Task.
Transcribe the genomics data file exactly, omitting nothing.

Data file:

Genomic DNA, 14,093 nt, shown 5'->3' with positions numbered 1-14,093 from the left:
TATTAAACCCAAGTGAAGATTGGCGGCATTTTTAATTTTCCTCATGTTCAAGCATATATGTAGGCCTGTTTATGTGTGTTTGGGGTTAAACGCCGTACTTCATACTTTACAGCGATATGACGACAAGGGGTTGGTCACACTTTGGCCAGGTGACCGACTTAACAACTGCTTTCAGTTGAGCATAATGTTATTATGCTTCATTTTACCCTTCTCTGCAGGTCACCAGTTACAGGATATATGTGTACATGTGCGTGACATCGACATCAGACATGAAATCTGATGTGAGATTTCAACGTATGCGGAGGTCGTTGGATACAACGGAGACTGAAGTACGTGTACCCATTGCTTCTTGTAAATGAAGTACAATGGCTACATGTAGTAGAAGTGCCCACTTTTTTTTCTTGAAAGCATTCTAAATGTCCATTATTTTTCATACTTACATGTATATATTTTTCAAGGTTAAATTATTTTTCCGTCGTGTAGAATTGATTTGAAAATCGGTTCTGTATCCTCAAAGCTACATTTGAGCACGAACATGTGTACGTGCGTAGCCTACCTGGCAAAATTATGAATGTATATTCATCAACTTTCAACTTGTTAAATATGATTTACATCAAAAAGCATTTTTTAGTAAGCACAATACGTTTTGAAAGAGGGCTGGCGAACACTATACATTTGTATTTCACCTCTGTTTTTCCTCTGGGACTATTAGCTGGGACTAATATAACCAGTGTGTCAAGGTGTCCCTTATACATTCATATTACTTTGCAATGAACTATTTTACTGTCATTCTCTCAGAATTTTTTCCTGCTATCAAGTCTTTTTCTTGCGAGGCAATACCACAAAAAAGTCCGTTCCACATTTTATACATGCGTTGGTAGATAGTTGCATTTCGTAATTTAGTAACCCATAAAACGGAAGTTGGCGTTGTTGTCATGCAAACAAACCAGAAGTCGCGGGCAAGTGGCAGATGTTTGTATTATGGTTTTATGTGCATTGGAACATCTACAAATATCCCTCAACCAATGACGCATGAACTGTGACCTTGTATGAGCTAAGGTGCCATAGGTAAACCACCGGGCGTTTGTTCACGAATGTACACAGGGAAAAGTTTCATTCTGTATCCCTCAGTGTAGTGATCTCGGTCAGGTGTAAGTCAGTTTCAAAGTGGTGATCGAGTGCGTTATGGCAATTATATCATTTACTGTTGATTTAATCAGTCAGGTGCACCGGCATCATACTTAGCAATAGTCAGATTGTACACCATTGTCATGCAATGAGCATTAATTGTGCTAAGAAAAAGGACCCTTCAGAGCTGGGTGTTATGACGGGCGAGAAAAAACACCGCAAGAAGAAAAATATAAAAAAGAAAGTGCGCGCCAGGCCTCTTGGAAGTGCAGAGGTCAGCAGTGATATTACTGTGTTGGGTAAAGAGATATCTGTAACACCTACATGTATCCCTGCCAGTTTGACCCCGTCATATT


Genomic DNA, 14,093 nt, shown 5'->3' with positions numbered 1-14,093 from the left:
TATTAAACCCAAGTGAAGATTGGCGGCATTTTTAATTTTCCTCATGTTCAAGCATATATGTAGGCCTGTTTATGTGTGTTTGGGGTTAAACGCCGTACTTCATACTTTACAGCGATATGACGACAAGGGGTTGGTCACACTTTGGCCAGGTGACCGACTTAACAACTGCTTTCAGTTGAGCATAATGTTATTATGCTTCATTTTACCCTTCTCTGCAGGTCACCAGTTACAGGATATATGTGTACATGTGCGTGACATCGACATCAGACATGAAATCTGATGTGAGATTTCAACGTATGCGGAGGTCGTTGGATACAACGGAGACTGAAGTACGTGTACCCATTGCTTCTTGTAAATGAAGTACAATGGCTACATGTAGTAGAAGTGCCCACTTTTTTTTCTTGAAAGCATTCTAAATGTCCATTATTTTTCATACTTACATGTATATATTTTTCAAGGTTAAATTATTTTTCCGTCGTGTAGAATTGATTTGAAAATCGGTTCTGTATCCTCAAAGCTACATTTGAGCACGAACATGTGTACGTGCGTAGCCTACCTGGCAAAATTATGAATGTATATTCATCAACTTTCAACTTGTTAAATATGATTTACATCAAAAAGCATTTTTTAGTAAGCACAATACGTTTTGAAAGAGGGCTGGCGAACACTATACATTTGTATTTCACCTCTGTTTTTCCTCTGGGACTATTAGCTGGGACTAATATAACCAGTGTGTCAAGGTGTCCCTTATACATTCATATTACTTTGCAATGAACTATTTTACTGTCATTCTCTCAGAATTTTTTCCTGCTATCAAGTCTTTTTCTTGCGAGGCAATACCACAAAAAAGTCCGTTCCACATTTTATACATGCGTTGGTAGATAGTTGCATTTCGTAATTTAGTAACCCATAAAACGGAAGTTGGCGTTGTTGTCATGCAAACAAACCAGAAGTCGCGGGCAAGTGGCAGATGTTTGTATTATGGTTTTATGTGCATTGGAACATCTACAAATATCCCTCAACCAATGACGCATGAACTGTGACCTTGTATGAGCTAAGGTGCCATAGGTAAACCACCGGGCGTTTGTTCACGAATGTACACAGGGAAAAGTTTCATTCTGTATCCCTCAGTGTAGTGATCTCGGTCAGGTGTAAGTCAGTTTCAAAGTGGTGATCGAGTGCGTTATGGCAATTATATCATTTACTGTTGATTTAATCAGTCAGGTGCACCGGCATCATACTTAGCAATAGTCAGATTGTACACCATTGTCATGCAATGAGCATTAATTGTGCTAAGAAAAAGGACCCTTCAGAGCTGGGTGTTATGACGGGCGAGAAAAAACACCGCAAGAAGAAAAATATAAAAAAGAAAGTGCGCGCCAGGCCTCTTGGAAGTGCAGAGGTCAGCAGTGATATTACTGTGTTGGGTAAAGAGATATCTGTAACACCTACATGTATCCCTGCCAGTTTGACCCCGTCATATT